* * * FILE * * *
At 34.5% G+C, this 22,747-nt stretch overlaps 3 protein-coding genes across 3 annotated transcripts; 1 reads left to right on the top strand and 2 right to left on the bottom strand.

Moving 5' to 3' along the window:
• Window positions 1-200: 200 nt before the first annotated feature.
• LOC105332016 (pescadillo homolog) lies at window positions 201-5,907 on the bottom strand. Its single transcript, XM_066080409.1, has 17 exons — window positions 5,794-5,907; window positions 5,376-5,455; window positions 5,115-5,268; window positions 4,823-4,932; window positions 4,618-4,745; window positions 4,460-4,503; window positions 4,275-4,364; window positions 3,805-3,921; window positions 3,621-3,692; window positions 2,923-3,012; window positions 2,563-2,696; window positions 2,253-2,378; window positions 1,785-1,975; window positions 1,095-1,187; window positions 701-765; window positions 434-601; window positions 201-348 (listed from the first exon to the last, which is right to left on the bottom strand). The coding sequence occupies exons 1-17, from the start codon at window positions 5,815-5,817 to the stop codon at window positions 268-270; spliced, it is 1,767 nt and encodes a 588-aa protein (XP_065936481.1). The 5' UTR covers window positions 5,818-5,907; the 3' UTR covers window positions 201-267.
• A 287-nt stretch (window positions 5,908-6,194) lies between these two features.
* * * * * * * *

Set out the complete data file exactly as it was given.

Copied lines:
At 34.5% G+C, this 22,747-nt stretch overlaps 3 protein-coding genes across 3 annotated transcripts; 1 reads left to right on the top strand and 2 right to left on the bottom strand.

Moving 5' to 3' along the window:
• Window positions 1-200: 200 nt before the first annotated feature.
• LOC105332016 (pescadillo homolog) lies at window positions 201-5,907 on the bottom strand. Its single transcript, XM_066080409.1, has 17 exons — window positions 5,794-5,907; window positions 5,376-5,455; window positions 5,115-5,268; window positions 4,823-4,932; window positions 4,618-4,745; window positions 4,460-4,503; window positions 4,275-4,364; window positions 3,805-3,921; window positions 3,621-3,692; window positions 2,923-3,012; window positions 2,563-2,696; window positions 2,253-2,378; window positions 1,785-1,975; window positions 1,095-1,187; window positions 701-765; window positions 434-601; window positions 201-348 (listed from the first exon to the last, which is right to left on the bottom strand). The coding sequence occupies exons 1-17, from the start codon at window positions 5,815-5,817 to the stop codon at window positions 268-270; spliced, it is 1,767 nt and encodes a 588-aa protein (XP_065936481.1). The 5' UTR covers window positions 5,818-5,907; the 3' UTR covers window positions 201-267.
• A 287-nt stretch (window positions 5,908-6,194) lies between these two features.